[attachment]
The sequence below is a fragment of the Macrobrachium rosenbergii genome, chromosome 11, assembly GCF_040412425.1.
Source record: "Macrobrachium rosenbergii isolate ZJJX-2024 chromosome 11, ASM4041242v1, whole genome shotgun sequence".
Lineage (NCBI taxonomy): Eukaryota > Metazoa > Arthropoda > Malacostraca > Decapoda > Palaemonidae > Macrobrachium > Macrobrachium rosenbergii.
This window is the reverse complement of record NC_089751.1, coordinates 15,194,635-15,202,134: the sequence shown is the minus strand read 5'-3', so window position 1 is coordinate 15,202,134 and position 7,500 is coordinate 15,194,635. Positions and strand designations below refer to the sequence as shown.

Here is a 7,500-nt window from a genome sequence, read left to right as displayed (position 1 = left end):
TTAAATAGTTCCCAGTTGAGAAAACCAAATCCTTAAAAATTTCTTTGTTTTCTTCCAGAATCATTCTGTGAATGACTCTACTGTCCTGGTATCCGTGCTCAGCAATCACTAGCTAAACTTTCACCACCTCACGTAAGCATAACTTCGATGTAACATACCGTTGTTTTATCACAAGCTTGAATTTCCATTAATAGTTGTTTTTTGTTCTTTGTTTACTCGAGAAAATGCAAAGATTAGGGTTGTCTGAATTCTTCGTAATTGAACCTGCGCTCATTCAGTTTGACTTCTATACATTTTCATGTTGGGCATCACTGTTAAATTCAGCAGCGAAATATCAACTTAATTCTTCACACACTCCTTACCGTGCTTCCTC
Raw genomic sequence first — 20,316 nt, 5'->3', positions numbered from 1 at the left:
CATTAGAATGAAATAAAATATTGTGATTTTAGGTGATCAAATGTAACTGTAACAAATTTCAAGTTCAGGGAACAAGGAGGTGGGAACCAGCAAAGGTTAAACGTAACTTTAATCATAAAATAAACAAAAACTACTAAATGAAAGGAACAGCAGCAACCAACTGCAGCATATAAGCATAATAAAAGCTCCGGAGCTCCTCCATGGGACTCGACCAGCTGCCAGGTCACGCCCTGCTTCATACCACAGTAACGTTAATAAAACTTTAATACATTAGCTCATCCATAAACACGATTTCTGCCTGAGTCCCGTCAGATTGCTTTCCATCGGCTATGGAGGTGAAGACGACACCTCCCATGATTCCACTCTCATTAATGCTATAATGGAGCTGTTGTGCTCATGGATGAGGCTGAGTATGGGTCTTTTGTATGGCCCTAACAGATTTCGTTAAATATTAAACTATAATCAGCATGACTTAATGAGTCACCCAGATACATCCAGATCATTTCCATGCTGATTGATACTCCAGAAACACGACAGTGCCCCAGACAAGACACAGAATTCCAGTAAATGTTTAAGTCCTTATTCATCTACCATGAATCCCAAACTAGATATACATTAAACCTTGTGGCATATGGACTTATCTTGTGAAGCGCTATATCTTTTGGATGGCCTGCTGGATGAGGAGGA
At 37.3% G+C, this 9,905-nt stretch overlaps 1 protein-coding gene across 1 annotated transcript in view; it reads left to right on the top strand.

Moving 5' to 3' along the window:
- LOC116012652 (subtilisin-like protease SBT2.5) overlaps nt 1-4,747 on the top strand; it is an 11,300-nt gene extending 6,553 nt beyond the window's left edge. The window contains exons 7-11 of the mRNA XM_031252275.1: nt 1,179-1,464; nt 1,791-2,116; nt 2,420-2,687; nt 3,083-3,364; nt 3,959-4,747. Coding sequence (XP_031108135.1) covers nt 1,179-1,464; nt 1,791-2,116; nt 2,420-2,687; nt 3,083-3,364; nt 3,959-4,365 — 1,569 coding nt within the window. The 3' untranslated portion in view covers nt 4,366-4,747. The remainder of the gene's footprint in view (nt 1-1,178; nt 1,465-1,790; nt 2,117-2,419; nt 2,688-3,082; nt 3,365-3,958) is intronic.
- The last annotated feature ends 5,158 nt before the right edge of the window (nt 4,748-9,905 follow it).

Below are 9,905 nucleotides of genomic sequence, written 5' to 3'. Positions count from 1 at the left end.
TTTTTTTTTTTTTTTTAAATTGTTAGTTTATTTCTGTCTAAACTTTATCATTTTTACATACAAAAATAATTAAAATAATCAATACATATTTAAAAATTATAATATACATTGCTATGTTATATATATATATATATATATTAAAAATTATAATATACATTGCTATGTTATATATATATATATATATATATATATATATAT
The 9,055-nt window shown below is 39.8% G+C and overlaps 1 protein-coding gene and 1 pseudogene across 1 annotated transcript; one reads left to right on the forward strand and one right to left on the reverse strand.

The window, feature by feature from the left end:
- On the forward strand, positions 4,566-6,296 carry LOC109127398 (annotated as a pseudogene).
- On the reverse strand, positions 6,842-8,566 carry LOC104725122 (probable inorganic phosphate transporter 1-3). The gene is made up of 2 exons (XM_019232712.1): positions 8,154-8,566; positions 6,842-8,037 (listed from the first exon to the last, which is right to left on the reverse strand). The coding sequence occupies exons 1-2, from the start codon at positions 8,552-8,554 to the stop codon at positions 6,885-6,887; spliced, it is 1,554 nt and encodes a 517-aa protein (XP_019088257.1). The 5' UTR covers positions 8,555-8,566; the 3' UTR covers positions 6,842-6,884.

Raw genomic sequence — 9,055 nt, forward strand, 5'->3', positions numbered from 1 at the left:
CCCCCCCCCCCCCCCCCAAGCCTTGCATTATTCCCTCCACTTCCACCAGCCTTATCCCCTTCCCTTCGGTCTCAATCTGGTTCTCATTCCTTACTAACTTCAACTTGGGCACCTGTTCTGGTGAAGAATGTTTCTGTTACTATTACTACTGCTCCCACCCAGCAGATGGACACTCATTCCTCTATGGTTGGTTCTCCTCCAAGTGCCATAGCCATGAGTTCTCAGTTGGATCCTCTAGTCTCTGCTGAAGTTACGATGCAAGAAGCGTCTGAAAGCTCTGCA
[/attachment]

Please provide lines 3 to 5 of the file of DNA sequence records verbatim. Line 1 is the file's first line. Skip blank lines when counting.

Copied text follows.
Lineage (NCBI taxonomy): Eukaryota > Metazoa > Arthropoda > Malacostraca > Decapoda > Palaemonidae > Macrobrachium > Macrobrachium rosenbergii.
This window is the reverse complement of record NC_089751.1, coordinates 15,194,635-15,202,134: the sequence shown is the minus strand read 5'-3', so window position 1 is coordinate 15,202,134 and position 7,500 is coordinate 15,194,635. Positions and strand designations below refer to the sequence as shown.

Here is a 7,500-nt window from a genome sequence, read left to right as displayed (position 1 = left end):